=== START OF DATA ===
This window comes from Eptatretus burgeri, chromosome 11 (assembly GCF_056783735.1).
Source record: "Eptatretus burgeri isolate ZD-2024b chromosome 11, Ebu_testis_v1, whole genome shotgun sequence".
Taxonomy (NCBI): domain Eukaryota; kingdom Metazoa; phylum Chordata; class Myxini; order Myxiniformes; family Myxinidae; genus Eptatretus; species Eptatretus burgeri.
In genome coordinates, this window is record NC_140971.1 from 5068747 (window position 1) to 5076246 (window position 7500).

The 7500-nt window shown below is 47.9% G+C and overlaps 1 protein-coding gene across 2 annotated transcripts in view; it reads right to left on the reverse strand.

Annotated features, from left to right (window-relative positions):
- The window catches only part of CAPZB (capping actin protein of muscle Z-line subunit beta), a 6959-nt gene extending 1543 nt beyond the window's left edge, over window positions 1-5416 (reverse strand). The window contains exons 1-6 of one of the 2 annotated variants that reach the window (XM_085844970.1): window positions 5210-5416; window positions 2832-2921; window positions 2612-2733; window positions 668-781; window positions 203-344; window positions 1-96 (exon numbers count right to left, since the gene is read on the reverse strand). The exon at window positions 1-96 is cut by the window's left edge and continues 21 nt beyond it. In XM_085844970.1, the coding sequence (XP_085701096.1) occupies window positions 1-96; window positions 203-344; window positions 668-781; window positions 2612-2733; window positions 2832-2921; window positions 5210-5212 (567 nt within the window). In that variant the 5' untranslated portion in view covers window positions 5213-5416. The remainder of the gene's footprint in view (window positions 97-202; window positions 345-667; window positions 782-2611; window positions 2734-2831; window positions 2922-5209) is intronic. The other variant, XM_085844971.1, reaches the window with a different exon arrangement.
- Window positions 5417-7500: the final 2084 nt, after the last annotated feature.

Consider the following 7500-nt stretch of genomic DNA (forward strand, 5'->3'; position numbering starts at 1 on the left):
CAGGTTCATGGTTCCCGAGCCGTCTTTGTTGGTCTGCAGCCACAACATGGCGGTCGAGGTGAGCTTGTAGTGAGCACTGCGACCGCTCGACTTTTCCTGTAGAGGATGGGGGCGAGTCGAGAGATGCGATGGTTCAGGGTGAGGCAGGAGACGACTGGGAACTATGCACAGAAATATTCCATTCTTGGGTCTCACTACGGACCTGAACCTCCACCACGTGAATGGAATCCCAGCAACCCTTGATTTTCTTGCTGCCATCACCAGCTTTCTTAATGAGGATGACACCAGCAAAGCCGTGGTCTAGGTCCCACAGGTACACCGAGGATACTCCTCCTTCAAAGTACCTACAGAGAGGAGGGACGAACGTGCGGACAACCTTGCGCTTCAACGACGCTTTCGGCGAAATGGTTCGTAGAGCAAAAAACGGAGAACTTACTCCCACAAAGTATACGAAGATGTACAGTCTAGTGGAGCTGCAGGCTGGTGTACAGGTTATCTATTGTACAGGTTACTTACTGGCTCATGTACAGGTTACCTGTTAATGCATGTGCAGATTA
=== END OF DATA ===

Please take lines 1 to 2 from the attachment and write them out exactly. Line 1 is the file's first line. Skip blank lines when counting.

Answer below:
This window comes from Eptatretus burgeri, chromosome 11 (assembly GCF_056783735.1).
Source record: "Eptatretus burgeri isolate ZD-2024b chromosome 11, Ebu_testis_v1, whole genome shotgun sequence".